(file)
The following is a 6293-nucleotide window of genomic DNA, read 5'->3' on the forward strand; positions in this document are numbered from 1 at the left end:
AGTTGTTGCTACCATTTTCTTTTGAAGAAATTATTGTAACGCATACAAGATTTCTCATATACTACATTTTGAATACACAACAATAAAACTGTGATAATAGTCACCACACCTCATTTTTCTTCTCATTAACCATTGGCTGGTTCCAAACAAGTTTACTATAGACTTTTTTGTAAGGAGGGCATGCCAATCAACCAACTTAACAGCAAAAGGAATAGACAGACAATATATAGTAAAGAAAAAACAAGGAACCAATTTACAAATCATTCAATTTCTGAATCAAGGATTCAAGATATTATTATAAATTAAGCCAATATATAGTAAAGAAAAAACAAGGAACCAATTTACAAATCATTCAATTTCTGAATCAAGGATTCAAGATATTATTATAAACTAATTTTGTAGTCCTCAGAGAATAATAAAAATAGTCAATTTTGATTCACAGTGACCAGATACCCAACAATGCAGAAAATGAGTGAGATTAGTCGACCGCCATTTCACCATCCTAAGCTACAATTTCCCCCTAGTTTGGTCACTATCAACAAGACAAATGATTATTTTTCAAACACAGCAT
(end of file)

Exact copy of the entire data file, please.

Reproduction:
The following is a 6293-nucleotide window of genomic DNA, read 5'->3' on the forward strand; positions in this document are numbered from 1 at the left end:
AGTTGTTGCTACCATTTTCTTTTGAAGAAATTATTGTAACGCATACAAGATTTCTCATATACTACATTTTGAATACACAACAATAAAACTGTGATAATAGTCACCACACCTCATTTTTCTTCTCATTAACCATTGGCTGGTTCCAAACAAGTTTACTATAGACTTTTTTGTAAGGAGGGCATGCCAATCAACCAACTTAACAGCAAAAGGAATAGACAGACAATATATAGTAAAGAAAAAACAAGGAACCAATTTACAAATCATTCAATTTCTGAATCAAGGATTCAAGATATTATTATAAATTAAGCCAATATATAGTAAAGAAAAAACAAGGAACCAATTTACAAATCATTCAATTTCTGAATCAAGGATTCAAGATATTATTATAAACTAATTTTGTAGTCCTCAGAGAATAATAAAAATAGTCAATTTTGATTCACAGTGACCAGATACCCAACAATGCAGAAAATGAGTGAGATTAGTCGACCGCCATTTCACCATCCTAAGCTACAATTTCCCCCTAGTTTGGTCACTATCAACAAGACAAATGATTATTTTTCAAACACAGCAT